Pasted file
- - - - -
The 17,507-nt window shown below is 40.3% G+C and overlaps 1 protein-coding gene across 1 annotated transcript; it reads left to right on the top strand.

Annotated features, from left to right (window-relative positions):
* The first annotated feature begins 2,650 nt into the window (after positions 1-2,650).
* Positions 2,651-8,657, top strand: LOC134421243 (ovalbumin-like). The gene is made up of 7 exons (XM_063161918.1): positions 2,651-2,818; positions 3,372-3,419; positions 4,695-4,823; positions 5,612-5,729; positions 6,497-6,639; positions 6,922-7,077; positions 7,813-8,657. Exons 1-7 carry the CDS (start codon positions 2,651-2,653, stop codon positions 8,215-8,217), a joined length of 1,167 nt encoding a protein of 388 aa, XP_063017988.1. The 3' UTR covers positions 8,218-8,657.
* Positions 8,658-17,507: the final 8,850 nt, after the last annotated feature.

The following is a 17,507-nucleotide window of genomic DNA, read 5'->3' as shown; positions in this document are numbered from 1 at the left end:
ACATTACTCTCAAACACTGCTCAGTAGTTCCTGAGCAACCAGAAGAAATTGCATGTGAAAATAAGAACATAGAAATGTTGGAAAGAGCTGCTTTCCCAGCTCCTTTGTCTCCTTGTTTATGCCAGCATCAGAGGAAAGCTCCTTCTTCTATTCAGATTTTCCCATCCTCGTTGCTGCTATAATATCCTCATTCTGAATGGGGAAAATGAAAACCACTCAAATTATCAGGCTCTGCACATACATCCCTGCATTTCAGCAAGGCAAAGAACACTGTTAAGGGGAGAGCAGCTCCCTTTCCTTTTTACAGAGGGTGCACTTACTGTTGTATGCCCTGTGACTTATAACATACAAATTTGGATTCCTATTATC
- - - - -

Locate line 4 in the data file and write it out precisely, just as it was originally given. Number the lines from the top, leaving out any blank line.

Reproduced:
* Positions 2,651-8,657, top strand: LOC134421243 (ovalbumin-like). The gene is made up of 7 exons (XM_063161918.1): positions 2,651-2,818; positions 3,372-3,419; positions 4,695-4,823; positions 5,612-5,729; positions 6,497-6,639; positions 6,922-7,077; positions 7,813-8,657. Exons 1-7 carry the CDS (start codon positions 2,651-2,653, stop codon positions 8,215-8,217), a joined length of 1,167 nt encoding a protein of 388 aa, XP_063017988.1. The 3' UTR covers positions 8,218-8,657.